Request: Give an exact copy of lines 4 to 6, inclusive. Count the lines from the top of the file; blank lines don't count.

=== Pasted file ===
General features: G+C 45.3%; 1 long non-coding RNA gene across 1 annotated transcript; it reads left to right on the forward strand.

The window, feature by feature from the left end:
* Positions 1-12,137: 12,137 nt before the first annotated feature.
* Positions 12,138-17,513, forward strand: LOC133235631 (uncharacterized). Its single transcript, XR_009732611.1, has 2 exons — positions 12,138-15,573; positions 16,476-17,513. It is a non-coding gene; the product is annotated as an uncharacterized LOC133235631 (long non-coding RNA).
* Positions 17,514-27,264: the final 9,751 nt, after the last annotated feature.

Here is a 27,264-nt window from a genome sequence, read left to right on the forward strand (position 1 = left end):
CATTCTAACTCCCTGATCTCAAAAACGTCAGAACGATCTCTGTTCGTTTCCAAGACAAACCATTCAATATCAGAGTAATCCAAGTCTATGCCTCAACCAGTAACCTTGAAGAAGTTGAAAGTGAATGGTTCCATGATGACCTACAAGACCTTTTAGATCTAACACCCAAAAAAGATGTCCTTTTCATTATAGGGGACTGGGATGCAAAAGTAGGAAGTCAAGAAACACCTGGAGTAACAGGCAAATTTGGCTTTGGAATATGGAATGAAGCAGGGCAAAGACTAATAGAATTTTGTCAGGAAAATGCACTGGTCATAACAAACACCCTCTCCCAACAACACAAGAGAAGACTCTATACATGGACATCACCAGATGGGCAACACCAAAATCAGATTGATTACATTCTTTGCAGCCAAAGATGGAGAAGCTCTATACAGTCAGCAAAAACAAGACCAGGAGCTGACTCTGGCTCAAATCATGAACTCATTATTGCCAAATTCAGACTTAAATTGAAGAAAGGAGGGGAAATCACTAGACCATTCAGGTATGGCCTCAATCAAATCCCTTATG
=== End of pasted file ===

* Positions 12,138-17,513, forward strand: LOC133235631 (uncharacterized). Its single transcript, XR_009732611.1, has 2 exons — positions 12,138-15,573; positions 16,476-17,513. It is a non-coding gene; the product is annotated as an uncharacterized LOC133235631 (long non-coding RNA).
* Positions 17,514-27,264: the final 9,751 nt, after the last annotated feature.

Here is a 27,264-nt window from a genome sequence, read left to right on the forward strand (position 1 = left end):